Brisbane, the capital of Queensland and the country’s third most populous city, is home to about 2 million people.

Nine people have died in the past 24 hours and the Australian police fear the death could rise as floods sweep into the city.

The country’s prime minister Julia Gillard referred to the chances of more deaths saying Australian’s should ‘brace themselves for more bad news.’

The Gold Coast Police District’s, which covers Brisbane, acting superintendent Paul Ziebarth said: “People are advised to take extreme caution and not to attempt to drive through floodwaters.

“Motorists and members of the public are reminded of the hazardous and unpredictable nature of flood waters and the dangers associated with storm debris and road washouts.

“I urge them to obey road closure signage. Flooded roads, creeks and water courses should be avoided, and road conditions can change rapidly as water can rise and fall quickly. Non-essential travel in flood affected areas should be limited.

“Don’t put your family, yourself or emergency responders at risk by crossing flooded roads or causeways or attempting to swim or enter flood waters.”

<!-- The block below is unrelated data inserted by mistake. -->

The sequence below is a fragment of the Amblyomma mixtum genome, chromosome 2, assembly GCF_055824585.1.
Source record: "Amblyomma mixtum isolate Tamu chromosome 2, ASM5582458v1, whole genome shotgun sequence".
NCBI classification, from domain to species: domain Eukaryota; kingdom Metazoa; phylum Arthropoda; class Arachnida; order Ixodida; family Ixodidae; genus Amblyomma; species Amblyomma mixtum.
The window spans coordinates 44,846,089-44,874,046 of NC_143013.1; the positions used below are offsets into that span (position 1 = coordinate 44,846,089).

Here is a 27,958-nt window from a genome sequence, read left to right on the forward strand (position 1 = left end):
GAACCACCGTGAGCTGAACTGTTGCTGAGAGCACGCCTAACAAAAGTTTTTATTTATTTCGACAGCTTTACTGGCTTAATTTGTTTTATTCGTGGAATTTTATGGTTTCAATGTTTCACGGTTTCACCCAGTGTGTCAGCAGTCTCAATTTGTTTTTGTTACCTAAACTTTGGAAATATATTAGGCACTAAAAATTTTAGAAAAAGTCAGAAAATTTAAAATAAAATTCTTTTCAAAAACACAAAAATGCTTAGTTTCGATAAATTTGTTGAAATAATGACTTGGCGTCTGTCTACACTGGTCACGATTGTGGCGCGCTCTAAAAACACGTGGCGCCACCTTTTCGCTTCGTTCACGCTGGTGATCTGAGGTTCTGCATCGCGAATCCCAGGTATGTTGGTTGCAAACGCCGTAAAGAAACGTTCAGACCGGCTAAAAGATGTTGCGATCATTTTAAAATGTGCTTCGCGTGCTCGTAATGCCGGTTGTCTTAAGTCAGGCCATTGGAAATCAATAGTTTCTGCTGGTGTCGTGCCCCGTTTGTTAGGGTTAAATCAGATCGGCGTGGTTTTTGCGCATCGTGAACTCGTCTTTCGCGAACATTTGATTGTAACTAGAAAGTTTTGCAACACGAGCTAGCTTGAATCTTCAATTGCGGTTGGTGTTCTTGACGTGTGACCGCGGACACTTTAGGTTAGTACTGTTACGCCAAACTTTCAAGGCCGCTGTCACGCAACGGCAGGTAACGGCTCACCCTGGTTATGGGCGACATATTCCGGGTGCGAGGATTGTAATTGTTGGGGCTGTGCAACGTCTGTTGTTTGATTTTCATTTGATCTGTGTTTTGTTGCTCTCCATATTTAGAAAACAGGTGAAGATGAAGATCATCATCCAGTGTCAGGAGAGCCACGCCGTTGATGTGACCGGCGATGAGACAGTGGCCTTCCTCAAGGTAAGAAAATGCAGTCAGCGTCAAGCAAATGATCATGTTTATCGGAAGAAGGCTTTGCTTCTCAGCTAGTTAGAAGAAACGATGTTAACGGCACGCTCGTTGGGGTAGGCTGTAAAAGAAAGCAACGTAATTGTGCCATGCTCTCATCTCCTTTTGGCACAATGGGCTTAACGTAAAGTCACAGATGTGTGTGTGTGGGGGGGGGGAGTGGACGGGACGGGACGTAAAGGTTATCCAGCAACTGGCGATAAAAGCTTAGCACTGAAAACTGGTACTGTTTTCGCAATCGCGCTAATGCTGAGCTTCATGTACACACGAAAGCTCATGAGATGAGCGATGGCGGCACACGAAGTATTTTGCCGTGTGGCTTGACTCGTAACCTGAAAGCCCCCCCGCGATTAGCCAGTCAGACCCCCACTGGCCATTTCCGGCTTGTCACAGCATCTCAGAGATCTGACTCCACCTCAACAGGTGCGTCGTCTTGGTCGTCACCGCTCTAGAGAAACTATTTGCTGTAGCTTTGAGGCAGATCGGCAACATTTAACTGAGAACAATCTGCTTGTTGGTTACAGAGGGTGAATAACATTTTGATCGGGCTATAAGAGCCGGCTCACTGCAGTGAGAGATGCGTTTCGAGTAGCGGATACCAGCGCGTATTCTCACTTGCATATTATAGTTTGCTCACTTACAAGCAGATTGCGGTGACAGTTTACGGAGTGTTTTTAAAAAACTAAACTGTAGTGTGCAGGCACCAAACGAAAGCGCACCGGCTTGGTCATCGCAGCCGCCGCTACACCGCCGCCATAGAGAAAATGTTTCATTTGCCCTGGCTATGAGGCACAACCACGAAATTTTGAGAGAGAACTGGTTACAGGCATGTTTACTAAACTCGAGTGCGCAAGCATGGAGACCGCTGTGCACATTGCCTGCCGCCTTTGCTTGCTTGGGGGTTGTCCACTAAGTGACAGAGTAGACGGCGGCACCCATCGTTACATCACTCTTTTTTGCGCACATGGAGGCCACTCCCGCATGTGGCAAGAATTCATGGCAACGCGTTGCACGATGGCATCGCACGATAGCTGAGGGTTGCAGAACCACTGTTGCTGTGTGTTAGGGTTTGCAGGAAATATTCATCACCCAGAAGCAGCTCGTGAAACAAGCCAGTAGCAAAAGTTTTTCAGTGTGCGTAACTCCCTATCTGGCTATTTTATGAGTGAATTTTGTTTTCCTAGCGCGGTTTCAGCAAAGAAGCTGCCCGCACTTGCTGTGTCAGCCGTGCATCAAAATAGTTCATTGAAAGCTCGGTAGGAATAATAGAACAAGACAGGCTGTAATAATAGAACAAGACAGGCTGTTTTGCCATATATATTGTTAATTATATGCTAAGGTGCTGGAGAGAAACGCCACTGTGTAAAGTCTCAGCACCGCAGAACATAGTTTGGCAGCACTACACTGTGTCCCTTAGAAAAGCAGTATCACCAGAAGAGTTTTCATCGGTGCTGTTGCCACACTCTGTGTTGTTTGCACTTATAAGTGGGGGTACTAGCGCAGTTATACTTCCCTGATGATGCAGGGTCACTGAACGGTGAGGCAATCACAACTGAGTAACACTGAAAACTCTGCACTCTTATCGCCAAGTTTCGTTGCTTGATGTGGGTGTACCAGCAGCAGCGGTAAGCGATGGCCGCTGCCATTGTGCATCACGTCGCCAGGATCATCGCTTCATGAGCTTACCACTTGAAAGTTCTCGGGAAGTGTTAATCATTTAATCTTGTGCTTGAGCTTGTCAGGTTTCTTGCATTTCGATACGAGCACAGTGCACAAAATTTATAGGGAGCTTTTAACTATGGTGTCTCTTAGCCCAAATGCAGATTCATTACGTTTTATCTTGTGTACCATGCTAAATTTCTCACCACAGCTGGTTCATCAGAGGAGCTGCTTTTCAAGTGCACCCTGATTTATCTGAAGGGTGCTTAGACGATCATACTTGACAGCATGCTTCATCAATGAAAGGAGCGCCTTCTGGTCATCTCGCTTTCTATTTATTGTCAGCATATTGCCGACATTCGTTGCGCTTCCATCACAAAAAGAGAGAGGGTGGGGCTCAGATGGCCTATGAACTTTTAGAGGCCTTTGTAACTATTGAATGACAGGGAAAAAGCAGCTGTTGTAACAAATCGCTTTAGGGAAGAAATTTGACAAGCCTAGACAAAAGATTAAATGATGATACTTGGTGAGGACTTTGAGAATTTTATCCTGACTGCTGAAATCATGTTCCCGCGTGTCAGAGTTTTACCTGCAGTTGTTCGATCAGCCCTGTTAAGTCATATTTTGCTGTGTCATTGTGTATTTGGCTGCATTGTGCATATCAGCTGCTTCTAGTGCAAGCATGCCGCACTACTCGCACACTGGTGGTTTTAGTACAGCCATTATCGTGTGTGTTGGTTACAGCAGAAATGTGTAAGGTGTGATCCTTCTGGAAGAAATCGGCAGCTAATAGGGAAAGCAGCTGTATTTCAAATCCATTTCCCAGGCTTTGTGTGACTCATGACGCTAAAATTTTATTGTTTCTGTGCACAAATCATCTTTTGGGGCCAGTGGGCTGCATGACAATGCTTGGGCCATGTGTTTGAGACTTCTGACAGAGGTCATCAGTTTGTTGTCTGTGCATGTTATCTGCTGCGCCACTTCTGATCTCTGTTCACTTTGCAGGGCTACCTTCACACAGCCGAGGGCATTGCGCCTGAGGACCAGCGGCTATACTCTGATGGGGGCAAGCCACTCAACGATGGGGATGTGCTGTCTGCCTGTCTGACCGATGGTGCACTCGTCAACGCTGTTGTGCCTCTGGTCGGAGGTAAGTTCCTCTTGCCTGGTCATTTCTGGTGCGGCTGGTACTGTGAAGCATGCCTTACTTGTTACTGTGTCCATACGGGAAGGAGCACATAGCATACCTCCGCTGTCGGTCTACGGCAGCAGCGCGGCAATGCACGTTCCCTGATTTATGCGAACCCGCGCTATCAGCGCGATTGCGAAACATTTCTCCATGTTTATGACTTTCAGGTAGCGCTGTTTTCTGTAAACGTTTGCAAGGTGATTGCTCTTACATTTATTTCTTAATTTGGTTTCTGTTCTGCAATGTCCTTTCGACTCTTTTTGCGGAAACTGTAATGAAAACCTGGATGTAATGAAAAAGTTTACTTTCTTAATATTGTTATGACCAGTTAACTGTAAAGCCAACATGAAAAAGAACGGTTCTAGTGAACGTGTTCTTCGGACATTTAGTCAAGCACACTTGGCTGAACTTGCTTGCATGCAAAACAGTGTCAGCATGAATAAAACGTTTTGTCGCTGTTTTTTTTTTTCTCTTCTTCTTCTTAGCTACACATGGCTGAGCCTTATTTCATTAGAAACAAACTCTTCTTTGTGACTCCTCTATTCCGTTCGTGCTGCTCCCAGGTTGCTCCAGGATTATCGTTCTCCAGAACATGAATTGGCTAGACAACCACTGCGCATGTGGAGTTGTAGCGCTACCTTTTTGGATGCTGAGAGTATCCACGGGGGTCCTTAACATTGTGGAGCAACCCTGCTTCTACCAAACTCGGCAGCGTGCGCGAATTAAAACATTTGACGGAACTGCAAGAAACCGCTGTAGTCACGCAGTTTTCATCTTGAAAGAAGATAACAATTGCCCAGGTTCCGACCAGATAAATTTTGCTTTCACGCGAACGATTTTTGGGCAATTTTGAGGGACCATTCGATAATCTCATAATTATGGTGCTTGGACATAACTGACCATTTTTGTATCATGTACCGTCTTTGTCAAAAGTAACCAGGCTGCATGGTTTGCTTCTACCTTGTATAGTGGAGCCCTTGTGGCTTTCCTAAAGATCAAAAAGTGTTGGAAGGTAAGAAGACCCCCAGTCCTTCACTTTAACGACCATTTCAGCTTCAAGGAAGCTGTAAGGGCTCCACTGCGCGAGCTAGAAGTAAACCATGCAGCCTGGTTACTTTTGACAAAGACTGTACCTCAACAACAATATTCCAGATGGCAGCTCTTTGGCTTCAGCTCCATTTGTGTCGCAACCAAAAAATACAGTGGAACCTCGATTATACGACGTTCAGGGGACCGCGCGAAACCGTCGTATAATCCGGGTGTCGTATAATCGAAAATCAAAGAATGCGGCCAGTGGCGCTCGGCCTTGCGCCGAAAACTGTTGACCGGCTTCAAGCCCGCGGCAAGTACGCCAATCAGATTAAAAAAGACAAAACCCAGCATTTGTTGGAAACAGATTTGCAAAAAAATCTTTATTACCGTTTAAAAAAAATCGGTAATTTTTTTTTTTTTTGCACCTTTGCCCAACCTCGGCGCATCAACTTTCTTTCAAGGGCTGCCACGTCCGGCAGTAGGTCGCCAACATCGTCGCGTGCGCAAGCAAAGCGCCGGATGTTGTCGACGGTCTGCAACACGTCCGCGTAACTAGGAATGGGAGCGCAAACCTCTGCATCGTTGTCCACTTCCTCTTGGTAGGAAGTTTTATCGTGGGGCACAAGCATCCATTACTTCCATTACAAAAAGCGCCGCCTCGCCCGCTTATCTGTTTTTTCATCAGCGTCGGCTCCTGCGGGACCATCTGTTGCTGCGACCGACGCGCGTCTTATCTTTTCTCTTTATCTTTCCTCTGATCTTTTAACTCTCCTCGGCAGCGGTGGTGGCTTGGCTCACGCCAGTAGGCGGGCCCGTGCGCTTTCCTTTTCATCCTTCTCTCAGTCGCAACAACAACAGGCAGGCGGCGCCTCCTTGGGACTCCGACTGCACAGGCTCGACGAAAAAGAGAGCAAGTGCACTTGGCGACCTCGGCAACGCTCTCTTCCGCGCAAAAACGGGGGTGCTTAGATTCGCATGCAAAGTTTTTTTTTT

The unpredictable nature of the floods makes it hard for the emergency services but estimates believe almost 7,000 homes will experience varying levels of high water and around 9,000 could need to be evacuated.

The Southern Police Region has also suffered heavy rainfall to many of its districts within the Warwick area with the main river now at 7.2 metres which has closed the main bridge.

Two evacuation centres are operating in Warwick with a small number of people housed there.

Within Stanthorpe, two evacuation centres are currently operating with approximately 50 people housed there.

Luke Walsh

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